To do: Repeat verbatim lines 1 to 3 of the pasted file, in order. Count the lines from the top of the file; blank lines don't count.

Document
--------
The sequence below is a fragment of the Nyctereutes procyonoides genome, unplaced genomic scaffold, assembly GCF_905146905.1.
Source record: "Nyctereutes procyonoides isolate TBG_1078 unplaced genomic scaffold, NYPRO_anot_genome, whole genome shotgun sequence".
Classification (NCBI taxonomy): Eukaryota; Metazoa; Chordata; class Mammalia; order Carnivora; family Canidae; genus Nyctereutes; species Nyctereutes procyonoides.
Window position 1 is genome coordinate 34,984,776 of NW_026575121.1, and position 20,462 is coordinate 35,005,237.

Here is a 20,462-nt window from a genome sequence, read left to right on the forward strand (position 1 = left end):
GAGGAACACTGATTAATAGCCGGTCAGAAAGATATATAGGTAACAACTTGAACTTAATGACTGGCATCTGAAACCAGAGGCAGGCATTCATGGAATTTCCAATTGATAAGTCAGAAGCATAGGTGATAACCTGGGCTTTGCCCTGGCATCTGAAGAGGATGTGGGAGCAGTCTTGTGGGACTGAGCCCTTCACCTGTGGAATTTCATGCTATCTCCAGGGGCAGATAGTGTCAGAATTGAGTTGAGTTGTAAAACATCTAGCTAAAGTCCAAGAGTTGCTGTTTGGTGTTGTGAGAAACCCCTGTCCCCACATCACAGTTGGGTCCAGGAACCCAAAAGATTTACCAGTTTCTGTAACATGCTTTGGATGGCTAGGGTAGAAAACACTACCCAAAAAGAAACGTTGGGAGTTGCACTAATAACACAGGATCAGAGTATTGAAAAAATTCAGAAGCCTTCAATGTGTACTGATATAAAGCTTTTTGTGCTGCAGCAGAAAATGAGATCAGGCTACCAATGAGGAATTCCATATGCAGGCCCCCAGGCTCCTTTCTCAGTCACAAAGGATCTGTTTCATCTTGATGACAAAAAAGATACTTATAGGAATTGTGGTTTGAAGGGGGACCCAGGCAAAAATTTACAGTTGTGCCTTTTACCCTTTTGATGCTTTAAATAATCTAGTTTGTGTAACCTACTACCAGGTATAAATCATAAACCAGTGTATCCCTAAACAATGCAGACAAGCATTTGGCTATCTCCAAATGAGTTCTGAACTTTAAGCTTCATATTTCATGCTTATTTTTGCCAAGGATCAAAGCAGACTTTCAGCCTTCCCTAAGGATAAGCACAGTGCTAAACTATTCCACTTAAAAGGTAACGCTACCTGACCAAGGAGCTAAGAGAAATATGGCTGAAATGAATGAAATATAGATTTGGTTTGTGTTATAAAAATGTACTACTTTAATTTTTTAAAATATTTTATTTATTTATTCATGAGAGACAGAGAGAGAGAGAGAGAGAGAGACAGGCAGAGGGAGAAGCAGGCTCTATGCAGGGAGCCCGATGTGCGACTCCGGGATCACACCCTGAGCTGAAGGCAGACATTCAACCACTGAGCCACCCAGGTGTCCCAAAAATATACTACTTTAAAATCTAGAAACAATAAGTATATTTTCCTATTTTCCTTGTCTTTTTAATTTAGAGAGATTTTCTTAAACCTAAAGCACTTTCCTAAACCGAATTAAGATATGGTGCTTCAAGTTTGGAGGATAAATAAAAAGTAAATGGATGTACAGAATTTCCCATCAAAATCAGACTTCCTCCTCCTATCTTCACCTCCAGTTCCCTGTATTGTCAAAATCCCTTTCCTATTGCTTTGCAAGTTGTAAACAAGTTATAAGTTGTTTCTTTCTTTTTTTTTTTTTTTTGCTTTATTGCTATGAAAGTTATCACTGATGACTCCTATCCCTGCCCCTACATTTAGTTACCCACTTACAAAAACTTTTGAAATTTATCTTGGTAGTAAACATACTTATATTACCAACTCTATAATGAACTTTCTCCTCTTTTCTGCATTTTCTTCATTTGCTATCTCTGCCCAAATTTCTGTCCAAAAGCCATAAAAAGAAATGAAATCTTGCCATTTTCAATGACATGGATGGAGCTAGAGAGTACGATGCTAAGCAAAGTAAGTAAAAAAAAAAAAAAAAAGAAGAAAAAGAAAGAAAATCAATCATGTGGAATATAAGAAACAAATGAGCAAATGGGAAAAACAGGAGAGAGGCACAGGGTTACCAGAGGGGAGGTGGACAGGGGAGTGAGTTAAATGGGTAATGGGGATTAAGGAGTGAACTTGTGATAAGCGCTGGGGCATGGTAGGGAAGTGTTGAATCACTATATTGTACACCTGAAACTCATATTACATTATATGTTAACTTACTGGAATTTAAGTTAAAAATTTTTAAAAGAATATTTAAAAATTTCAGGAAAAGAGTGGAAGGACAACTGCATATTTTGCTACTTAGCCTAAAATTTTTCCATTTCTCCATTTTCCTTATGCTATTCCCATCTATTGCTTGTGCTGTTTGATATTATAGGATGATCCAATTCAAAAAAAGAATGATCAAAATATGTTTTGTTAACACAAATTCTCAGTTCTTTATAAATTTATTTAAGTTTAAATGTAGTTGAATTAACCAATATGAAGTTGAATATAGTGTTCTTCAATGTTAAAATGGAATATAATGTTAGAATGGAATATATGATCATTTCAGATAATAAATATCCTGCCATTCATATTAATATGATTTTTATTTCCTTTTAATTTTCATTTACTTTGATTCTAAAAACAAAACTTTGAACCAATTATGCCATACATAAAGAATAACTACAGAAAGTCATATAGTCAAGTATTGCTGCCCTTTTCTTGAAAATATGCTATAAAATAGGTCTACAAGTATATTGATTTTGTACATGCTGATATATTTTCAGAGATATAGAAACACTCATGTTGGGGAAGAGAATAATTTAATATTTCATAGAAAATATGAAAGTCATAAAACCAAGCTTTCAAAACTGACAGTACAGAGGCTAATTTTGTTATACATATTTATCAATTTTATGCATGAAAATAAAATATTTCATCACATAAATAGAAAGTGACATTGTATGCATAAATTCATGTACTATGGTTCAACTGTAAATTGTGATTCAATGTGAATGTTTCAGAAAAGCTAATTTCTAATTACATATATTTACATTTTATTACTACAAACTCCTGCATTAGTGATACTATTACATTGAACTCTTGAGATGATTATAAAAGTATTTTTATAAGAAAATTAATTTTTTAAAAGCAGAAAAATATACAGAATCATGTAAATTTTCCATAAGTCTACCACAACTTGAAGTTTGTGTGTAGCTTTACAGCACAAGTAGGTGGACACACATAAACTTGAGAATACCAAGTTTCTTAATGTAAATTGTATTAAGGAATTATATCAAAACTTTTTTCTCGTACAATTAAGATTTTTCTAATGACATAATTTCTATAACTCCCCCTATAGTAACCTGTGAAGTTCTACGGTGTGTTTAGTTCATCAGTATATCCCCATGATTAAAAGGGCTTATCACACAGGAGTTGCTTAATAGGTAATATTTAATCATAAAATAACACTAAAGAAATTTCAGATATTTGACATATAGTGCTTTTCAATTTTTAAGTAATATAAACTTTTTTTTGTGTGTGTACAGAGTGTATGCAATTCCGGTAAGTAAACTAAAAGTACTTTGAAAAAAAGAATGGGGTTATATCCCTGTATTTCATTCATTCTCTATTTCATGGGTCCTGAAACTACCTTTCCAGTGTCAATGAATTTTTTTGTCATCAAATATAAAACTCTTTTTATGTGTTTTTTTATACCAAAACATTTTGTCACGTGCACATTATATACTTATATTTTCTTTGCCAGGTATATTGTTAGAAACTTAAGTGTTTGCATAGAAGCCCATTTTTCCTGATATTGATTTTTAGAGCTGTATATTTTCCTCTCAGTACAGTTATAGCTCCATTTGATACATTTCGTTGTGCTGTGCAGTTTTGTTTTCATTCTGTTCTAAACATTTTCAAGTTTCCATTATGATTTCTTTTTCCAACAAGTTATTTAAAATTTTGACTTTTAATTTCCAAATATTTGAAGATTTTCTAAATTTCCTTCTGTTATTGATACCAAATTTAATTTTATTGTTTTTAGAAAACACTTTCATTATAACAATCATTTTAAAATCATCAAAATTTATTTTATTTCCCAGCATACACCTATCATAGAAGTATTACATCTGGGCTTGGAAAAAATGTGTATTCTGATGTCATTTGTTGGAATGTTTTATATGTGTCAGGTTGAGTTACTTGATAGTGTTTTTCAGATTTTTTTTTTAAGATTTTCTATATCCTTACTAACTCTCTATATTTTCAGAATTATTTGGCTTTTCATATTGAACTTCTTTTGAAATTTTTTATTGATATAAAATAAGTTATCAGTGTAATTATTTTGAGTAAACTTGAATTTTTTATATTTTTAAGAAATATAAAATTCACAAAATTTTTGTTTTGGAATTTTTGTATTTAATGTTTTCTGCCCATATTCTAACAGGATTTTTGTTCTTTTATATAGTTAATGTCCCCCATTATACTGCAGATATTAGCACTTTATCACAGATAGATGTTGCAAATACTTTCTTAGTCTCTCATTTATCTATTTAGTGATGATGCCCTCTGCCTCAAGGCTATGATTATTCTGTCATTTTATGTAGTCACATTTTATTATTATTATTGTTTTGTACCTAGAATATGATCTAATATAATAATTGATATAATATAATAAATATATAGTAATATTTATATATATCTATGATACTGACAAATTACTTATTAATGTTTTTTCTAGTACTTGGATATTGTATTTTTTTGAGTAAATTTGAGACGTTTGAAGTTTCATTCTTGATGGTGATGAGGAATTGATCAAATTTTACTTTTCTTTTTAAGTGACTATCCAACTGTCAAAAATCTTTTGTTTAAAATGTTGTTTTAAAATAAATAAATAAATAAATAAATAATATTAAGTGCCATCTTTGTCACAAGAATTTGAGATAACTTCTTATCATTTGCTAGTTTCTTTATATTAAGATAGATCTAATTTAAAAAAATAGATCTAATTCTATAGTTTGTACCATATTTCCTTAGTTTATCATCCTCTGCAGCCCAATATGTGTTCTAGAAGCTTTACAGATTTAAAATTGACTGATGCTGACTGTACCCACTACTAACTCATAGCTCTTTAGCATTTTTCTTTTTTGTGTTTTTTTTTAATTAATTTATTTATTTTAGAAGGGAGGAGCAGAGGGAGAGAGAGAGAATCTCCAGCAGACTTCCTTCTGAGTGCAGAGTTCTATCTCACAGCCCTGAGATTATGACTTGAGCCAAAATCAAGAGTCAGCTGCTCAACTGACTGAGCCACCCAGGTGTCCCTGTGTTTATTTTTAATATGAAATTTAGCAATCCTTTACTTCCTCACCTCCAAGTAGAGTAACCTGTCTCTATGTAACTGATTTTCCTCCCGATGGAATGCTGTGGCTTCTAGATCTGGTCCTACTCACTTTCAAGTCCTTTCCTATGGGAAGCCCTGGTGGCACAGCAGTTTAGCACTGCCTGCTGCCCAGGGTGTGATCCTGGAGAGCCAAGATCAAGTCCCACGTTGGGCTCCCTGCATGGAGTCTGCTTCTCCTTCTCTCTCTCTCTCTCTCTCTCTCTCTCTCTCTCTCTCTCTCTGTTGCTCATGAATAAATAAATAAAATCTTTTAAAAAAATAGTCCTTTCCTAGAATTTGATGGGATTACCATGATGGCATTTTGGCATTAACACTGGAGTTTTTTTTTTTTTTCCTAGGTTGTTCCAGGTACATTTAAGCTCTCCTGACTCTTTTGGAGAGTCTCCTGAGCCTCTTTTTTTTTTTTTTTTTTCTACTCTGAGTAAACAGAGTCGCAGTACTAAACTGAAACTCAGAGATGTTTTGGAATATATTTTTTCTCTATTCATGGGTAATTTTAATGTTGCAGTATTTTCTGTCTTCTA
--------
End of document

The sequence below is a fragment of the Nyctereutes procyonoides genome, unplaced genomic scaffold, assembly GCF_905146905.1.
Source record: "Nyctereutes procyonoides isolate TBG_1078 unplaced genomic scaffold, NYPRO_anot_genome, whole genome shotgun sequence".
Classification (NCBI taxonomy): Eukaryota; Metazoa; Chordata; class Mammalia; order Carnivora; family Canidae; genus Nyctereutes; species Nyctereutes procyonoides.